Five provocative strategies for the future of the Dutch delta

With ‘provocative’ designs, urban planners, landscape architects and engineers from fifteen firms have developed future strategies for five regions in the Netherlands. The plans should encourage bold long-term planning for the delta, the promoters outline. “It is time to think about such drastic interventions.”

The training is an initiative of the Delta Urbanism group at the Faculty of Architecture at TU Delft. In addition to researchers from TU Delft, experts from Deltares, Erasmus University Rotterdam, Wageningen University, PBL, IHE and engineering companies are gathered in the ‘Resilient Delta’ alliance. Five teams developed visions for five regions: Zeeland, Limburg, the city and port of Rotterdam, polders in Midden-Delfland and the Waal river area.

The teams were instructed to create a design that takes into account a rise in sea level of 2 to 3 meters. Housing, fresh water supplies, energy production, infrastructural adaptations, ecological and economic consequences have been taken into account. By bringing together diverse expertise and expertise, the alliance implements a different way of designing. “The combination of research by design and a physical system analysis provides opportunities,” says Ellen Tromp, program manager at Deltares and co-initiator of the program.

In the five visions, the design teams come up with far-reaching plans. “A provocative proposal takes people outside their comfort zone,” says Fransje Hooimeijer, Associate Professor in Delta Urbanism. “It forces you to think differently about your own discipline. Extreme designs are sometimes necessary to arrive at realistic solutions.”

The designs can be seen during the International Architecture Biennale in Rotterdam until 13 November.

The five designs in a nutshell:

1. Zeelandia
The vision looked at: fresh and salt water, ecology, floods, salinization, agriculture, energy conversion and transport. The Zeewaart scenario creates a large drop lake off the coast of Zeeland that protects the land and also helps generate energy. A Superdelta scenario has also been designed, where space is given to the water, and the sea can penetrate our country right up to the German border. Team: Studio Hartzema, Feddes-Olthof and Witteveen & Bos

2. Rotterdam as a mushroom city
Attention to: fresh and salt water, ecology, urbanisation, coastal defense and the harbour. Rotterdam will become a mushroom city with its own fresh water supply, because the Maas will become a fresh inland lake. The collected rainwater can be buffered locally in the city. This means that the city can provide for its own water needs. The port falls outside the ring road and must in future be completely raised in the existing tradition to keep the economic engine running. Teams: Urbanists, Lola, Royal HaskoningDHV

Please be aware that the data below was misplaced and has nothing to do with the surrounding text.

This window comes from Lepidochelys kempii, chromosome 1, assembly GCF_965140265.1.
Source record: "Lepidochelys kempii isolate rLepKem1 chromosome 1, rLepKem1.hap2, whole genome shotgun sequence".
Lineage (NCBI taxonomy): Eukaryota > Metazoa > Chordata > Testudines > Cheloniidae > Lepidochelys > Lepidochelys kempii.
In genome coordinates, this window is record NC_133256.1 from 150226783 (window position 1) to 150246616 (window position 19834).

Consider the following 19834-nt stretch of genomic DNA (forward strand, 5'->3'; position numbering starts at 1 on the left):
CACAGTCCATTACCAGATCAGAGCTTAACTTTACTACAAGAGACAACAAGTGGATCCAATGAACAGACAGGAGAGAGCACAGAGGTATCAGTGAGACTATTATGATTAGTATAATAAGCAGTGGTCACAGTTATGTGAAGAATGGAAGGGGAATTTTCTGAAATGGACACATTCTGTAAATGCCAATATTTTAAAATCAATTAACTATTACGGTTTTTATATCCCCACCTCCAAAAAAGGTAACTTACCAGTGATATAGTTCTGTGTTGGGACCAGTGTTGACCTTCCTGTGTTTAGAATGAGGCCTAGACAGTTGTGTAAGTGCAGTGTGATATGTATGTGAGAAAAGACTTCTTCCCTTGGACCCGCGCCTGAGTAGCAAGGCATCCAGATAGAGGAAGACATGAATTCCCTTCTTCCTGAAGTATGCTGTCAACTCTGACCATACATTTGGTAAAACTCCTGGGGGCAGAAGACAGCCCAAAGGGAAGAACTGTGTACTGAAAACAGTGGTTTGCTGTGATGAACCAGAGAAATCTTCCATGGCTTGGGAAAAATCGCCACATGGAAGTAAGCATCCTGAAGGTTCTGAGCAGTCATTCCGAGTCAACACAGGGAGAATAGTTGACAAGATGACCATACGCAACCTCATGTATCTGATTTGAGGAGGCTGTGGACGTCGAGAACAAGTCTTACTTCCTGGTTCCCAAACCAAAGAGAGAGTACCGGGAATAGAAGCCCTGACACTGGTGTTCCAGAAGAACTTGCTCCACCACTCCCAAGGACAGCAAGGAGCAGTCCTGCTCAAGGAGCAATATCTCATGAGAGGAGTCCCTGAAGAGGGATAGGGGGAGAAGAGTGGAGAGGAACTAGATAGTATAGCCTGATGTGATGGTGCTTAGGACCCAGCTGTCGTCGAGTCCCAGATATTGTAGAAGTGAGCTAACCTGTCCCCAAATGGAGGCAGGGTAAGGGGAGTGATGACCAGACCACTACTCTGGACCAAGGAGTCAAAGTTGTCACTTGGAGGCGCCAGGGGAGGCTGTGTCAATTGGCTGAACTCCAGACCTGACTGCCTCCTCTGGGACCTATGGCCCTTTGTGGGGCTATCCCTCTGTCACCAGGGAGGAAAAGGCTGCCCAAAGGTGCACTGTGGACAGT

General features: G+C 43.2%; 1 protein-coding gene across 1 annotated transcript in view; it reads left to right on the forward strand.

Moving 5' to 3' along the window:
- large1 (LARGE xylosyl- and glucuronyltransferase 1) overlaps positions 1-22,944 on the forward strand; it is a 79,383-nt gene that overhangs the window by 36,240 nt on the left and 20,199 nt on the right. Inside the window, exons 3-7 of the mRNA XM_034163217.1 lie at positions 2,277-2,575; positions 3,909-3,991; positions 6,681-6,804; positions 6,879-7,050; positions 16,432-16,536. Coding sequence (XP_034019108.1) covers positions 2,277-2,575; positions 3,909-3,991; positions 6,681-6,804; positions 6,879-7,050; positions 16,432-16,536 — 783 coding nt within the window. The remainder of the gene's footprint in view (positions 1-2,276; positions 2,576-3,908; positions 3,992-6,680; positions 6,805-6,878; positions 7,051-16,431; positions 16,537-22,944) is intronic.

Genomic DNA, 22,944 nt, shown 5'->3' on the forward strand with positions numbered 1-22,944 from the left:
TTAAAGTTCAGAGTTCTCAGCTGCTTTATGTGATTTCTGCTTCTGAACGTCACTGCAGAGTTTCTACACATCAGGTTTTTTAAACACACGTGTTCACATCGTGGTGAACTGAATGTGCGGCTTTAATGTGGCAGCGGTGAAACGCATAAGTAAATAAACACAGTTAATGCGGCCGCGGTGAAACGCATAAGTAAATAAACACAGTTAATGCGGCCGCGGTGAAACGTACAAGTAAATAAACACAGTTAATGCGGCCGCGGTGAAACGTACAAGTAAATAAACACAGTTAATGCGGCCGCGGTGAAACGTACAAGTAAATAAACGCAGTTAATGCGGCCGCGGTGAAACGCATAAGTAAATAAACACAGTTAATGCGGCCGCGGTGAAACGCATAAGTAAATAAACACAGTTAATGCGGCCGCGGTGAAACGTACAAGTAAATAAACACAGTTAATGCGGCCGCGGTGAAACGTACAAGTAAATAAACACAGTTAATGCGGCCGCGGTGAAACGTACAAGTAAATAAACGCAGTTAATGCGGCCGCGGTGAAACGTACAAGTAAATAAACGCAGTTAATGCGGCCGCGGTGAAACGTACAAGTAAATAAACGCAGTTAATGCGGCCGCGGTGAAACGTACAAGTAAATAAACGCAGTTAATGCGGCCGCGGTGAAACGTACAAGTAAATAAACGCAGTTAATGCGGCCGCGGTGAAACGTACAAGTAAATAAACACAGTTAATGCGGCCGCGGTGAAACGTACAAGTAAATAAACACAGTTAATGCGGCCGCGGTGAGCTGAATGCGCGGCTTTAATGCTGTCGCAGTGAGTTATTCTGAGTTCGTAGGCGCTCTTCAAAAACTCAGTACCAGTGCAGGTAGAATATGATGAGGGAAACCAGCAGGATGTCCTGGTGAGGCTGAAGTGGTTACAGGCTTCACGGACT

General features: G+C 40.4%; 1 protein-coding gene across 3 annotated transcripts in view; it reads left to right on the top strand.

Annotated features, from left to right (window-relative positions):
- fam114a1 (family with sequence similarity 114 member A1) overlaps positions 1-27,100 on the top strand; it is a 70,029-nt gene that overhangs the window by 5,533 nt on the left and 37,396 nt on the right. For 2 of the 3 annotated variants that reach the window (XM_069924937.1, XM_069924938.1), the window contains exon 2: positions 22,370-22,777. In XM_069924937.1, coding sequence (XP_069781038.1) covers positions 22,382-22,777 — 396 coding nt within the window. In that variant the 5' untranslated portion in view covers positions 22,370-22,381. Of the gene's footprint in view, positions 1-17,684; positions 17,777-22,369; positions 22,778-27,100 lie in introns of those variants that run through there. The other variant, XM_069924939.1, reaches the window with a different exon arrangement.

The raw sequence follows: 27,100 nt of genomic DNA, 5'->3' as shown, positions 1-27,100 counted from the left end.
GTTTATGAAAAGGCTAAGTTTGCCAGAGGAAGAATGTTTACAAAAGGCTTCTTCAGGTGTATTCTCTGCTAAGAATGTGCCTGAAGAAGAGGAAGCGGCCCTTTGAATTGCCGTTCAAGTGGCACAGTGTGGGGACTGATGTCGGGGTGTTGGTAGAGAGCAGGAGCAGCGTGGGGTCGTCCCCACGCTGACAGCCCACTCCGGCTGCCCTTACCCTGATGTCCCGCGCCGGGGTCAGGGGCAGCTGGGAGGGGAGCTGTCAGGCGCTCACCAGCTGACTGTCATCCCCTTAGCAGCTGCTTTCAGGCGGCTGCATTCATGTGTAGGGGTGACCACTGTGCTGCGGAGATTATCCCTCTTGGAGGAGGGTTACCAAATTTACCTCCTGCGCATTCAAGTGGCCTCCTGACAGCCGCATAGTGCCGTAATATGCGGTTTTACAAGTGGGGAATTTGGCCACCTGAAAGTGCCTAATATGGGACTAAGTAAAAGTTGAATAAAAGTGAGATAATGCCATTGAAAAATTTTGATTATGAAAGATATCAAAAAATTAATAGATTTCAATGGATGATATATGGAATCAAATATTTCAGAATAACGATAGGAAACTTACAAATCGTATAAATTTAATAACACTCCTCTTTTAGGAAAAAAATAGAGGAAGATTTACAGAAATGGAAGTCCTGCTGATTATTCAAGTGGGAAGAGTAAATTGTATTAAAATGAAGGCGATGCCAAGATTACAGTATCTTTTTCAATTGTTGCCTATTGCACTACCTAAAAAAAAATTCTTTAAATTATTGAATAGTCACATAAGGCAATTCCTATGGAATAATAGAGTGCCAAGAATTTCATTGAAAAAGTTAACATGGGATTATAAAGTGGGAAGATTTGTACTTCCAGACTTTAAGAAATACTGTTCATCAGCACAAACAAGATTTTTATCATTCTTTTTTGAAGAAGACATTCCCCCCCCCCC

3. Midden-Delfland as national productive national park
Floods due to rainfall and flow and urbanization are the focus areas with the central question: how can the urbanization target act as a catalyst for a resilient water system? The design team sees Delfland as a national productive park with a simplified water system with fewer dams, pumps and locks, with opportunities to increase biodiversity, provide raw materials such as wood and food, and offer a solution against flooding, sedimentation and the threat of salinization. Teams: Sister, Flux and Sweco

4. Limburg: in the capillaries of the delta
How can the gorge valley in Limburg retain water better to prevent flooding during extreme rainfall? Key words: drought, floods, demography, urbanization. In the design, the whole landscape is again like a mushroom with traditional graves and forests. The design also highlights changes to the landscape that are needed to make it more productive, for example to store CO2. Team: Defacto, Vista and Arcadis

5. River area, Waal: Breakthrough!
The design team focused on the following research questions: how can different modes of transport and the strategic drinking water supply in rivers coincide with other functions along the river (agriculture, industry, recreation, etc.)? The result is ‘an extreme scenario’; In the long term, the water system with dikes and Delta works is not enough, the designers believe. Eventually, the inevitable system breakdown will occur: the river system will return to its natural flow in an open route between hinterland and sea. “All we can do is manage this ‘crash’.”

The design includes evacuation scenarios, withdrawal strategies and ways of rebuilding, where we re-learn to live with the seasons and the dynamics of the natural system, for example on ‘sand islands in seasonal houses’. Team: Fabrications, BoschSlabbers, Tauw

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